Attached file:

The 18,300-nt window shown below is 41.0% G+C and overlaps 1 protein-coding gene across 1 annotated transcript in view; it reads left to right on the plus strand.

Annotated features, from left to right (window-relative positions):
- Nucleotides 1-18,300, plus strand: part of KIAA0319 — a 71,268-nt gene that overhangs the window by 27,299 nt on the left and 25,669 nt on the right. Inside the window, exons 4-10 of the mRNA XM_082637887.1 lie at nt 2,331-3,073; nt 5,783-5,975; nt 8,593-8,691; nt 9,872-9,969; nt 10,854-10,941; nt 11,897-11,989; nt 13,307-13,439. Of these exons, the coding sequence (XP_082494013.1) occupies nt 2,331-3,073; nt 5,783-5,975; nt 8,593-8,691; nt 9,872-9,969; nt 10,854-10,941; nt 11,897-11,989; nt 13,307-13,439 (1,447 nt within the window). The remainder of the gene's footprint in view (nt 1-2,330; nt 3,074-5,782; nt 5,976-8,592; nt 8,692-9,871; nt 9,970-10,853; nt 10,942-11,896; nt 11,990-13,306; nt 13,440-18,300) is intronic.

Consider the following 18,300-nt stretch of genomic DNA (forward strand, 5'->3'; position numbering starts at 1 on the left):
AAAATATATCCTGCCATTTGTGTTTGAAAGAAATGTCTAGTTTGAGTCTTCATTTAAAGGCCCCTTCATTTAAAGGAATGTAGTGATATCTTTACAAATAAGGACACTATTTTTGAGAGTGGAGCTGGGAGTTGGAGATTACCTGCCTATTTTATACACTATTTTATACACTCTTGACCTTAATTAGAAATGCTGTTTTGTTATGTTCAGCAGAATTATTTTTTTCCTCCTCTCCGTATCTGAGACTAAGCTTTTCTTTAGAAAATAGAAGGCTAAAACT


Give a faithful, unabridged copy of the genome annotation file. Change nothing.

The 18,300-nt window shown below is 41.0% G+C and overlaps 1 protein-coding gene across 1 annotated transcript in view; it reads left to right on the plus strand.

Annotated features, from left to right (window-relative positions):
- Nucleotides 1-18,300, plus strand: part of KIAA0319 — a 71,268-nt gene that overhangs the window by 27,299 nt on the left and 25,669 nt on the right. Inside the window, exons 4-10 of the mRNA XM_082637887.1 lie at nt 2,331-3,073; nt 5,783-5,975; nt 8,593-8,691; nt 9,872-9,969; nt 10,854-10,941; nt 11,897-11,989; nt 13,307-13,439. Of these exons, the coding sequence (XP_082494013.1) occupies nt 2,331-3,073; nt 5,783-5,975; nt 8,593-8,691; nt 9,872-9,969; nt 10,854-10,941; nt 11,897-11,989; nt 13,307-13,439 (1,447 nt within the window). The remainder of the gene's footprint in view (nt 1-2,330; nt 3,074-5,782; nt 5,976-8,592; nt 8,692-9,871; nt 9,970-10,853; nt 10,942-11,896; nt 11,990-13,306; nt 13,440-18,300) is intronic.

Consider the following 18,300-nt stretch of genomic DNA (forward strand, 5'->3'; position numbering starts at 1 on the left):
AAAATATATCCTGCCATTTGTGTTTGAAAGAAATGTCTAGTTTGAGTCTTCATTTAAAGGCCCCTTCATTTAAAGGAATGTAGTGATATCTTTACAAATAAGGACACTATTTTTGAGAGTGGAGCTGGGAGTTGGAGATTACCTGCCTATTTTATACACTATTTTATACACTCTTGACCTTAATTAGAAATGCTGTTTTGTTATGTTCAGCAGAATTATTTTTTTCCTCCTCTCCGTATCTGAGACTAAGCTTTTCTTTAGAAAATAGAAGGCTAAAACT